Any person who is fortunate enough to be in a mature, loving marriage, will know that such a relationship can combine all the loves. So too, in our relationship with God, we may dare to believe that affection, friendship and attraction may develop, but that is not the starting point. In the beginning, it comes down to choice. God chooses us and demonstrates that He has done so through the actions of the crucifixion and resurrection of Jesus Christ. That is why the cross must always be central in the proclamation of the good news. The cross is God’s love in action. Our response must also be demonstrated through action. Regardless of how we feel, the appropriate response is to leave everything, change our priorities and become a follower, a disciple. The choice to love God and demonstrate that in action is agape. It demands priority over all other forms of love and, as such may sometimes involve forsaking family, friends and those who are the objects of our affection.
It is only when we understand the distinction between aspects of loving, that the teaching of Jesus will make sense. We are to love Him more than mother or father or wife and children (Matthew Ch 10 v 37) and take up our cross and follow Him. It is not that love for family is wrong, far from it; one of Jesus’s last acts from the cross was to make provision for His mother (John Ch 19 v 26). Whilst choosing the course of action driven by the agape love of God, Jesus accepted that it involved the deepest pain of separation from His Father in heaven, and that it overruled the phileo love for His mother. However, by entrusting her into the care of His cousin John, He lessened the pain and heartache involved in such a decision.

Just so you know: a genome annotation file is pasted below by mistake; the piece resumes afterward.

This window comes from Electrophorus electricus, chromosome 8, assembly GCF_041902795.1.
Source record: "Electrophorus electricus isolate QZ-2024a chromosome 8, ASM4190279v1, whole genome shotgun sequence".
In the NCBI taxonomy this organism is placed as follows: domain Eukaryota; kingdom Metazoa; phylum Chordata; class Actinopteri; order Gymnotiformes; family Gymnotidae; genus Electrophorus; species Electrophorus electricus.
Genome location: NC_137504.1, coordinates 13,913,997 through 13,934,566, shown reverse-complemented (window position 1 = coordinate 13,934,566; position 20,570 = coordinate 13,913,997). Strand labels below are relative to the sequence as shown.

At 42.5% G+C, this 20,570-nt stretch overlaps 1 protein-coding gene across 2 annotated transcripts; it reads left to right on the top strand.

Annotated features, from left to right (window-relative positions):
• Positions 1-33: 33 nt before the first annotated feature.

Because agape love is the greatest of loves, it will often involve pain, as choices for right action take priority over the loves based on relationships, affections, feelings and desires. But agape love is not opposed to the other loves, and though it has priority, it will often also incorporate those other loves. At such times, right action may be infused with great joy and all the very best of our emotional being as well.
When we talk to those whom we are seeking to bring into faith in Christ, it is crucial therefore, that we make it quite clear what it means to be loved by God. We are the cause of His sacrificial love that chose the way of the cross for His Son. The only possible appropriate response to that love, is to receive it as the gift that it is intended to be, and to make our own offering of love in return by choosing the way of the cross for ourselves.
Declaring the love of God without rooting that love in the act of the cross of Jesus and our incorporation into it, will ultimately breed discontent and disappointment. People will inevitably become disillusioned if they try to live on the basis of how God might feel about them and how they might feel in return, instead of living on the basis of what God has done for them and how they should respond to that.